The crest of summer warmth is near in Alaska. Many locales in the Last Frontier have their temperature peak in July. (Courtesy Photo / Ned Rozell)

The crest of summer warmth is near in Alaska. Many locales in the Last Frontier have their temperature peak in July. (Courtesy Photo / Ned Rozell)

Alaska Science Forum: The peak of summer warmth is near

Alaska is about to make a left turn toward winter.

By Ned Rozell

You may not notice it as you scooped fish out of the Copper River or rode your bike through the tawny light of 10 p.m., but Alaska is about to make a left turn toward winter.

Much of the state will soon reach the average yearly date when the air won’t get any warmer.

In Fairbanks, on July 19 the average daily temperature based on about a century of records drops from 63 to 62. Anchorage, because the ocean is nearby, starts cooling later, on July 29, when the average temperature drops from 59 to 58. Chandalar Lake reaches its heat peak about July 15. Adak and Shemya in the Aleutians are two of the last places in Alaska to give in, with their average temperatures not dropping until late August and early September.

[Alaska Science Forum: The musk ox’s odyssey from Greenland to Alaska]

A person might think that since we get our maximum sunlight on the summer solstice (on or about June 21), we should also get our peak warmth then. The sun’s calling the shots, right?

Not entirely, said Martha Shulski, formerly of the Alaska Climate Research Center at the University of Alaska Fairbanks.

“We’re warmest a few weeks after the solstice,” she said.

A lag exists between the peak of solar energy input and the warmth we feel. It’s a phenomenon that also shows up in winter, and when people’s pipes freeze mysteriously in May.

“You see (the lag) in a lot of different places,” Shulski said.

Temperatures peak several weeks after we get the most sunlight because the ground absorbs energy from the sun and releases it to the air. This “longwave radiation” from the earth increases after summer solstice because the ground is slow to release the potent solstice-time energy. The day the heat emitted by the surface starts decreasing is usually the day we start feeling cooler temperatures.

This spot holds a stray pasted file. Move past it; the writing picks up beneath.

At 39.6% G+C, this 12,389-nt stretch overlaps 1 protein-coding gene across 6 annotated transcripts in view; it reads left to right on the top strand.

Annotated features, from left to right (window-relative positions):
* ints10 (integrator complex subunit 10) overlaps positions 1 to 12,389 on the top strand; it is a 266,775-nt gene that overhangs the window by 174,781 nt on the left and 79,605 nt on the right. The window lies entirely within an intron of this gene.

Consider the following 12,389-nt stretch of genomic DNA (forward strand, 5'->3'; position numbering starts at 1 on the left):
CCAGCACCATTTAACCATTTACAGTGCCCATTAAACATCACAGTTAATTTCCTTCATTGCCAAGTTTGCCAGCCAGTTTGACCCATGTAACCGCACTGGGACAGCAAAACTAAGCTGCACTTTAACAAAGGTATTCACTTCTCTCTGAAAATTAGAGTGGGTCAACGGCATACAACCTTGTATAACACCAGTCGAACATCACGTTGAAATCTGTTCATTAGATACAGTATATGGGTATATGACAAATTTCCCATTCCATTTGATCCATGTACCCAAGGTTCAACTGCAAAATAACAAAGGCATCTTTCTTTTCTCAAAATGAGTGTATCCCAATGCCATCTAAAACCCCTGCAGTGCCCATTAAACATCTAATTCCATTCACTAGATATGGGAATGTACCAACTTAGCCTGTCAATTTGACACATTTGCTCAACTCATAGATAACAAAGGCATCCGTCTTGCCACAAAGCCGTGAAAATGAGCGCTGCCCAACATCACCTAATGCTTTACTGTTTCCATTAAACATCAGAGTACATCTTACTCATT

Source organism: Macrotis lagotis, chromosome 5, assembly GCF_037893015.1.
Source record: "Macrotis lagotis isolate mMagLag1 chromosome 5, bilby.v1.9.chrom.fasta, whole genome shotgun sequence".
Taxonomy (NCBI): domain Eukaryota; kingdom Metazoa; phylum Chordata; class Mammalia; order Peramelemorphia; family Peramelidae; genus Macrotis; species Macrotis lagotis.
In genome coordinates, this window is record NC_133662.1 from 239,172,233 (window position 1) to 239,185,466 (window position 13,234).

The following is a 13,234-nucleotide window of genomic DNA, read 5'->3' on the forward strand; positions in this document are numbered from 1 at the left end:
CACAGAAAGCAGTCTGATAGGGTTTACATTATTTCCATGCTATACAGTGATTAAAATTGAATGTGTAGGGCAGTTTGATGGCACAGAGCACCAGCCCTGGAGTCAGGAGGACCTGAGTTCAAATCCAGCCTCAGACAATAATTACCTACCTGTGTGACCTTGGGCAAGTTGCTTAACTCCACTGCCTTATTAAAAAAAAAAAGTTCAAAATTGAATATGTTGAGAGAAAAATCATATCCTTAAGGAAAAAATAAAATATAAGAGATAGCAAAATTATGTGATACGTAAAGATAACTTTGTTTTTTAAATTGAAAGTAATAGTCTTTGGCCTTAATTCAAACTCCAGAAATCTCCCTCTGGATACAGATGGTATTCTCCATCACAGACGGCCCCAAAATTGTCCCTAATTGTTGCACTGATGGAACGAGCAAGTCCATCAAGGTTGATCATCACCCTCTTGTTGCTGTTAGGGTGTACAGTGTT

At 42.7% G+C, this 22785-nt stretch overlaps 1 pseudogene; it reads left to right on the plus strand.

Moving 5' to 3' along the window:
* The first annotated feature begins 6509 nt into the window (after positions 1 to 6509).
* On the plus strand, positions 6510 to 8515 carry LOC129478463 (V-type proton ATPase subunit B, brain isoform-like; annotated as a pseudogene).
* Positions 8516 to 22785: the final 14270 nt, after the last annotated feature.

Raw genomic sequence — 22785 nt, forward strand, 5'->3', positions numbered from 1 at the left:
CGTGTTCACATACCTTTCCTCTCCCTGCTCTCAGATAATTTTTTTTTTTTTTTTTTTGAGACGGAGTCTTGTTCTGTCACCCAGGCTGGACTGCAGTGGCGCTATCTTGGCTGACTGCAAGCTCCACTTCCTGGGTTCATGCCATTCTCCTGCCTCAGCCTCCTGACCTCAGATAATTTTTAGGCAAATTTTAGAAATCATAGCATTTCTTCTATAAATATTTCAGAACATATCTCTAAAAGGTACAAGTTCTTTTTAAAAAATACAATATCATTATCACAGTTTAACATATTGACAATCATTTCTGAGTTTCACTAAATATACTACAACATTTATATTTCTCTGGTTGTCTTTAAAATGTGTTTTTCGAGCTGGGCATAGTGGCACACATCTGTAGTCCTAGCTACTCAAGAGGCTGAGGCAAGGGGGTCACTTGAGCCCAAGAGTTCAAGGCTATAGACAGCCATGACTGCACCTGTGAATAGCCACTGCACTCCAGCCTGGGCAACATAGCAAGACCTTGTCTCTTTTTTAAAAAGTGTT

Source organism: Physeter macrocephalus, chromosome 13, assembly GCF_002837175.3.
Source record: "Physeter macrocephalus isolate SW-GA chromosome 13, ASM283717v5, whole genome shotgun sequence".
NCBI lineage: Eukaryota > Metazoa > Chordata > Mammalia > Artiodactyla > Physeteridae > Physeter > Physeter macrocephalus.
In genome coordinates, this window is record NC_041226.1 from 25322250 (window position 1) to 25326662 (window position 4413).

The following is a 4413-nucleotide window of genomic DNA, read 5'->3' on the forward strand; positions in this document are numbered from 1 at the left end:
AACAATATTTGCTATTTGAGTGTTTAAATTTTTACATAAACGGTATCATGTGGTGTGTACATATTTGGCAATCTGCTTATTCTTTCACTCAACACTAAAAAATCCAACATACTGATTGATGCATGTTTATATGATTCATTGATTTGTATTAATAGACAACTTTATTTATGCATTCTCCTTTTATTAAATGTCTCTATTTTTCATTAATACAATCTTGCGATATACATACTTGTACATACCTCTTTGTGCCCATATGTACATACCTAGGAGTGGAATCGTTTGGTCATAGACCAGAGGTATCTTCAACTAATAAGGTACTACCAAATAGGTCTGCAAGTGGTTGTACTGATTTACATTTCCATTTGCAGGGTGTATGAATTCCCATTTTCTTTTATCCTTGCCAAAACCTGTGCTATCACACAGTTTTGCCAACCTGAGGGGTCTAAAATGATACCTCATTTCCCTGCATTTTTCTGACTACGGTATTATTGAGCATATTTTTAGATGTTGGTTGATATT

The seasonal lag in temperatures is similar to one that happens every day in summer, Shulski said, when our thermometers don’t hit their maximums until a few hours after we receive our peak sunlight.

“Solar noon (in Alaska) is 2 p.m. and our daytime high is usually three to four hours after that,” she said.

This stall pattern also exists in winter, when temperatures are coldest in January, a few weeks after winter solstice. And, as Charles Deehr and Neil Davis noted in this column in 1976, there is a long delay between the coldest air temperatures and the time that cold penetrates deepest into the ground. The soil temperature 18 feet below the surface drops to its coldest in May, they reported.

Back to the turning point of summer, why do Chandalar Lake and Fairbanks reach their peak of warmth faster than Anchorage, Juneau, and other places near the ocean? The presence of a large body of water makes a big difference, Shulski said. In a place like Anchorage, the ocean absorbs much of the energy that the ground is converting to heat in landlocked areas like Fairbanks.

Here’s some dates for the crest of summer warmth, from information supplied by the Alaska Climate Research Center: Chandalar Lake, July 15; Fairbanks, July 19; Galena, July 21; Valdez, July 26; Anchorage and Whittier, July 29; Prudhoe Bay, July 30; McCarthy, July 31; Kenai, Aug. 2; Juneau, Aug. 11; Kodiak, Aug. 12; Seward, Aug. 13; Yakutat, Aug. 18; Adak, Aug. 29; and Shemya, the land of endless summer, Sept. 3.

But don’t say goodbye to summer just yet. These numbers are long-term averages that match daily reality only during extreme coincidences. An

Alaska parcel of air near you is prepared to defy the long-term average by being extra hot. Or maybe unusually cold.

• Since the late 1970s, the University of Alaska Fairbanks’ Geophysical Institute has provided this column free in cooperation with the UAF research community. This year is the institute’s 75th anniversary. Ned Rozell is a science writer for the Geophysical Institute. A version of this column ran in 2007.

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